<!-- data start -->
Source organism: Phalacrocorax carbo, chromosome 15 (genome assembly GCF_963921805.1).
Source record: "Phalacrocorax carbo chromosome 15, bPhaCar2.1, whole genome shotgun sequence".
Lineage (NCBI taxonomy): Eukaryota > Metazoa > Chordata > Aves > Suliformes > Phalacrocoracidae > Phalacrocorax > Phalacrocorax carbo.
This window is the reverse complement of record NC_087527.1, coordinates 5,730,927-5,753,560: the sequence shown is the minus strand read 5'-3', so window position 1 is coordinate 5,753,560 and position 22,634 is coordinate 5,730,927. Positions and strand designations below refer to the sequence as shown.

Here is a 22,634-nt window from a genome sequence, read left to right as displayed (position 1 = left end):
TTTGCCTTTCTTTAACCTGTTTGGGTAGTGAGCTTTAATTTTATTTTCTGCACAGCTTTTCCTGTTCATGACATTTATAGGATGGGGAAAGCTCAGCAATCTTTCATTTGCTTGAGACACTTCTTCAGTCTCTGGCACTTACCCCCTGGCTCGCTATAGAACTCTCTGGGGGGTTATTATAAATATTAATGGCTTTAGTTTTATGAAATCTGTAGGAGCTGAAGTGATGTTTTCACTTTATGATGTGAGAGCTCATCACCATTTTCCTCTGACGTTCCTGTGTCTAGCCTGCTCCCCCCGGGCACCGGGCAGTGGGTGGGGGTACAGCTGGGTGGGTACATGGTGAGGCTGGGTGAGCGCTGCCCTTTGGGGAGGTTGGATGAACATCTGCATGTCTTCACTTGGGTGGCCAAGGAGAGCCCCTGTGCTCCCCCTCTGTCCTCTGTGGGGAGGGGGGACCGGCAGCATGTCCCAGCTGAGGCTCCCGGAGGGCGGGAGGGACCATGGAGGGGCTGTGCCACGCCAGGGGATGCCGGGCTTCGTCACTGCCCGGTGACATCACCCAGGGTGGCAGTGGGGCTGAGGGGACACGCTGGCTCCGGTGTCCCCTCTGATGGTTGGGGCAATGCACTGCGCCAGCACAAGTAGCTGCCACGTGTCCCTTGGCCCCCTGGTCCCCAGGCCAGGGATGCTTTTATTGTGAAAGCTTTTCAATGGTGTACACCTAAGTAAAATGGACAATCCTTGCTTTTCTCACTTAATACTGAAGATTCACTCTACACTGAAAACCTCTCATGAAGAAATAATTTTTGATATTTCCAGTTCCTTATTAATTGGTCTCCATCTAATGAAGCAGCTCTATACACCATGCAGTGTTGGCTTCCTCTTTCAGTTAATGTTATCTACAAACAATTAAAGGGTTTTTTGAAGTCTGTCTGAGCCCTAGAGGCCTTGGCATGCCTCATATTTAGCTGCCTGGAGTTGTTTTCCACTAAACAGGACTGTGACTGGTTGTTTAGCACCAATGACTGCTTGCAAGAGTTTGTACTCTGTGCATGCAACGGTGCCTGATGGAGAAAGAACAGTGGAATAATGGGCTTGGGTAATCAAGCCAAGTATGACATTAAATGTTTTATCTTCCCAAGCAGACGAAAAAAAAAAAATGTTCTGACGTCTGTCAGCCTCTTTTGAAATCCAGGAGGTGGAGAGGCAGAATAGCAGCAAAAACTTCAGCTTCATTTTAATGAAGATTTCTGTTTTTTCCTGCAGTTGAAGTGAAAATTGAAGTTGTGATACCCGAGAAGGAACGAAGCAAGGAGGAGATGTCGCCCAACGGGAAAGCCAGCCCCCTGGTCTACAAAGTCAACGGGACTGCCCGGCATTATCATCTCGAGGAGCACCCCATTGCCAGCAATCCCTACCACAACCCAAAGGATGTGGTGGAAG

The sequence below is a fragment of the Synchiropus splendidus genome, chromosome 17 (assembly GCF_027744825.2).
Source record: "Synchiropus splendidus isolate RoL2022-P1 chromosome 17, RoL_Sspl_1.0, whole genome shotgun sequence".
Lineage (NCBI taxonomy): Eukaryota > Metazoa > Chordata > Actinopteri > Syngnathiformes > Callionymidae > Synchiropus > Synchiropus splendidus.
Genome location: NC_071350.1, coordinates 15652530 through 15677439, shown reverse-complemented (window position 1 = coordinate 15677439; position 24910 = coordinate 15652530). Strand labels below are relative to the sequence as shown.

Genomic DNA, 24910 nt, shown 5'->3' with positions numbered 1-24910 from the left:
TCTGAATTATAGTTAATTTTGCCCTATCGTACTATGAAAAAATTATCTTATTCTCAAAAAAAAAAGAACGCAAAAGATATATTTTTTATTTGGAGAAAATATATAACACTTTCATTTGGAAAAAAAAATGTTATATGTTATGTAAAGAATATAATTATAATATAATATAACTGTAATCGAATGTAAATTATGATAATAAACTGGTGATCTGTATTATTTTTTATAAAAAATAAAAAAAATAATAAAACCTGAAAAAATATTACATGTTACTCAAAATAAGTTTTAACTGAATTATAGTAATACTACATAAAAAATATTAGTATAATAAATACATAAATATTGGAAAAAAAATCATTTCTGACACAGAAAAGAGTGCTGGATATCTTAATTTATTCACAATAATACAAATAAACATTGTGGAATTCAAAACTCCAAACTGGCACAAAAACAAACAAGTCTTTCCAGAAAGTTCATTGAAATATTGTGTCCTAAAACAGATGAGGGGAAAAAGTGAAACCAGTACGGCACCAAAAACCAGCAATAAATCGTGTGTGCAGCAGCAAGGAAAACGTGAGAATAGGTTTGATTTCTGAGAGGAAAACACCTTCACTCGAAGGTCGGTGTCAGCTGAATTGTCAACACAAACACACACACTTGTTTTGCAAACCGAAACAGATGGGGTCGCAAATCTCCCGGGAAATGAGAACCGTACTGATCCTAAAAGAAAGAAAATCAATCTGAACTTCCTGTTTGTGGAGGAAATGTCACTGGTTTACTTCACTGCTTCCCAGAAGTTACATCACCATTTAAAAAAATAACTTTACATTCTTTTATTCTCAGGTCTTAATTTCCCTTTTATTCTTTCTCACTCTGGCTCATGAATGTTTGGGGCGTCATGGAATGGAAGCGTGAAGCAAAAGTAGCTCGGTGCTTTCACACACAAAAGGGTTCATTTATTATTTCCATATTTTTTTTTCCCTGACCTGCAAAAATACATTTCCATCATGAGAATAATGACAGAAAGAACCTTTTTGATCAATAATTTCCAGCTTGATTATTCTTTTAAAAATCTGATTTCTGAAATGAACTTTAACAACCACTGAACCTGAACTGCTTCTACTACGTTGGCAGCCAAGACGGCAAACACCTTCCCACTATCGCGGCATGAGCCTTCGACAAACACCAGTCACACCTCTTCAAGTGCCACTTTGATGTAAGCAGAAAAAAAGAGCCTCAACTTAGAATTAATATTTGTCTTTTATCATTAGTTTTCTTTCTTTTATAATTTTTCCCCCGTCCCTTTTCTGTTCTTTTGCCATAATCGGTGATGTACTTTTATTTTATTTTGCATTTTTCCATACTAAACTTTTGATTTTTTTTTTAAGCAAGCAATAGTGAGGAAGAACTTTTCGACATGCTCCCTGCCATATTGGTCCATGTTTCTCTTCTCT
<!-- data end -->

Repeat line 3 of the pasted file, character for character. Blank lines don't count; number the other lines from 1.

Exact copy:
Lineage (NCBI taxonomy): Eukaryota > Metazoa > Chordata > Aves > Suliformes > Phalacrocoracidae > Phalacrocorax > Phalacrocorax carbo.